A Colorado state senator will be introducing legislation that would provide $9 million for four helicopters and an air tanker to suppress wildfires. A bill approved last year created the Colorado Firefighting Air Corps (CFAC) but failed to appropriate any funds to run the agency or acquire any aviation assets.
The legislation specifies that a contract be issued for one Type 1 air tanker or a very large air tanker and four helicopters.
(The rest of the story, including the permanent acquisition of four air tankers, is on Wildfire Today.)
The bill contained provisions for the U.S. Forest Service to receive seven C-130H Coast Guard aircraft which will be converted to air tankers, in lieu of the C-27Js they had been expecting. It requires the Air Force to “promptly schedule” the “center and outer wing-box replacement modifications, programmed depot-level maintenance, and modifications necessary to procure and integrate a gravity-drop aerial fire retardant dispersal system in each such HC–130H aircraft”.
The Air Force will spend a maximum of $130 million of for all of the maintenance and modification work on the seven aircraft. The bill also specifies that no more than $5 million shall be spent on each HC–130H aircraft for the “gravity-drop aerial fire retardant dispersal system”. If the modifications exceed these limits, the additional funds will have to be provided by the U.S. Forest Service.
The Forest Service will also receive up to 15 C-23B+ S Sherpa aircraft which are expected to be used as smokejumper platforms. Earlier this week representatives from the USFS were in Oklahoma evaluating the Sherpas they were expecting to receive.
We were able to find documentation that if the seven Coast Guard C-130H aircraft are transferred to the U.S. Forest Service as required in the National Defense Authorization Act for Fiscal Year 2014 (NDAA), they WILL have gravity assisted retardant tanks, rather than a Modular Airborne FireFighting System (MAFFS) pressurized tank like is used on the military MAFFS C-130s.
The NDAA passed in the House on December 12 with a vote of 350 to 69. Its next stop will be the Senate, which is expected to take up the bill this week before they adjourn on December 20.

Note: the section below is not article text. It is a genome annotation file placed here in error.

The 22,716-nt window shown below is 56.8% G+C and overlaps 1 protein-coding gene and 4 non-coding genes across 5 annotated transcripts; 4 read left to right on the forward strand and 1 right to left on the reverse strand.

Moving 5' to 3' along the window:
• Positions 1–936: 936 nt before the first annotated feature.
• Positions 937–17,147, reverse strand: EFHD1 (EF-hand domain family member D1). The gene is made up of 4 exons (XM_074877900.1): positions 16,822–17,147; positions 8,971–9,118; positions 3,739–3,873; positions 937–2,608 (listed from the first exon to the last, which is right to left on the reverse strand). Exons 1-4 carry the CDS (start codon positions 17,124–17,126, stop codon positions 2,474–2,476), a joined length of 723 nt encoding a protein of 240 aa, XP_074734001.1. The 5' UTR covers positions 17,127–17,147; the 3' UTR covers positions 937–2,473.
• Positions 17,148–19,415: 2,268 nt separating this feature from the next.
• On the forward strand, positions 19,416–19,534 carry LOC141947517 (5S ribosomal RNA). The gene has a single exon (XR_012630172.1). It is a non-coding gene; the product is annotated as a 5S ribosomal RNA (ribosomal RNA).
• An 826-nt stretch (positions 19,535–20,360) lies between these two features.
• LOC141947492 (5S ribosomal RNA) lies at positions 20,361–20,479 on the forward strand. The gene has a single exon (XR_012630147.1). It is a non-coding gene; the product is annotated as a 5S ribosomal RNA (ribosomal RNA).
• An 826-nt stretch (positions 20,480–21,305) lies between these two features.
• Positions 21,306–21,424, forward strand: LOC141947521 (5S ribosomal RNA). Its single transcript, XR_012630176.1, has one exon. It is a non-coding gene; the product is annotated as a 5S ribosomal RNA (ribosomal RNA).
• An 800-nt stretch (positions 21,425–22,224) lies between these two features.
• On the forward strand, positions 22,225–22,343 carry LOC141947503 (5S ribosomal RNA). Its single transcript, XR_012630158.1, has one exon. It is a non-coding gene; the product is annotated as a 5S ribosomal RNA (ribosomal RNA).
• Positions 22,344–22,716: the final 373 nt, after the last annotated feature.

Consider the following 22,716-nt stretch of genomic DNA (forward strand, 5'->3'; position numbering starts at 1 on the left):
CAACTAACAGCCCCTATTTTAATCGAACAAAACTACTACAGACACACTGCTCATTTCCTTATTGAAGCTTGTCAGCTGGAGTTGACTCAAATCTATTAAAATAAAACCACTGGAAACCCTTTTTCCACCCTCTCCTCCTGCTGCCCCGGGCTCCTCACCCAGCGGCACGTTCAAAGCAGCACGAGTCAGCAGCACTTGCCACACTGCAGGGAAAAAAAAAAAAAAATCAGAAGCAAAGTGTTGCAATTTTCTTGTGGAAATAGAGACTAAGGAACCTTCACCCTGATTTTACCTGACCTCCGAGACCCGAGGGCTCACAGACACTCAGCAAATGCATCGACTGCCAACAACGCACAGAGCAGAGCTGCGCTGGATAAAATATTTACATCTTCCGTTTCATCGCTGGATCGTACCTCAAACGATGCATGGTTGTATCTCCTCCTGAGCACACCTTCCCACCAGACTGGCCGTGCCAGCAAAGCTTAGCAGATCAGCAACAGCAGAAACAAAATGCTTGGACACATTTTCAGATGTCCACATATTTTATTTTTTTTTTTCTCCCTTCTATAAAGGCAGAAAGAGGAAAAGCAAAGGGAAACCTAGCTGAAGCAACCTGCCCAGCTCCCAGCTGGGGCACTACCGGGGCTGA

We found the retardant tank requirement in the 1,106-page NDAA bill along with some other interesting details. There are time elements mentioned, such as allowing 45 days after the act passes to begin the transfer of the C-130Hs. And “at the first available opportunity, promptly schedule” the “center and outer wing- box replacement modifications, programmed depot-level maintenance, and modifications necessary to procure and integrate a gravity-drop aerial fire retardant dispersal system in each such HC–130H aircraft”.
A maximum cost of $130 million of Air Force funds was established for all of the maintenance and modification work on the seven aircraft. The bill also specifies that no more than $5 million shall be spent on each HC–130H aircraft for the “gravity-drop aerial fire retardant dispersal system”. If the modifications exceed these limits, the additional funds will have to be provided by the U.S. Forest Service.
The transfer of “not more than” 15 C-23B+ S Sherpa aircraft” is required to begin within 45 days of the passage of the bill. If they receive them, the USFS could use the Sherpas for smokejumping and for hauling cargo. In 1991 the agency acquired six Shorts 330 Sherpas and has used them as smokejumper platforms. The 330s are similar to the C-23B+ Sherpas but have smaller engines and a lower cruising speed. The military C-23B+ S Sherpas also have a rear drop-down cargo door which could be used by smokejumpers. The transfer of the Sherpas would allow the USFS to stop contracting for jumper aircraft such as the Twin Otters and have an all-Sherpa jumper fleet that is Government-Owned/Contractor Operated, bringing some standardization to the jumper fleet. The acquisition of 15 Sherpas might even make the retirement of the DC-3 more palatable.
On Thursday the House passed the National Defense Authorization Act for 2014 that contains provisions for the Forest Service to receive seven C-130H aircraft in lieu of the C-27Js they had been expecting. The bill passed with a vote of 350 to 69. Its next stop will be the Senate, which is tied up debating executive nominations, but they are expected to take up the bill next week before they adjourn on December 20.
The last time we reported on the possible transfer of excess C-27J aircraft from the Air Force to the Forest Service, there had been a proposal to instead, give all 14 of the remaining C-27Js to the Coast Guard if the Coast Guard would transfer seven C-130Hs to the Forest Service to be used as air tankers. With an agreement reached on December 9 regarding the National Defense Authorization Act for Fiscal Year 2014 between Sen. Carl Levin, D-Mich., and Sen. James M. Inhofe, R-Okla., chairman and ranking member of the Senate Armed Services Committee, that proposal remained alive.
The bill passed by the House today:
Requires the Coast Guard to transfer seven HC-130H aircraft to the Air Force.
Requires the Secretary of the Air Force to spend up to $130 million to upgrade those seven aircraft to make them suitable for Forest Service use a firefighting aircraft.
Requires the Forest Service to accept the upgraded HC-130H aircraft in lieu of exercising their right to take seven excess C-27J aircraft.
Transfers 14 excess C-27J aircraft from DOD to the Coast Guard.
Transfers up to 15 C-23 Sherpa aircraft from DOD to the Forest Service.
Before transferring the C-130Hs to the Forest Service, the Air Force would:
…perform center and outer wingbox replacement modifications, progressive fuselage structural inspections, and configuration modifications necessary to convert each HC-130H aircraft as large air tanker wildfire suppression aircraft.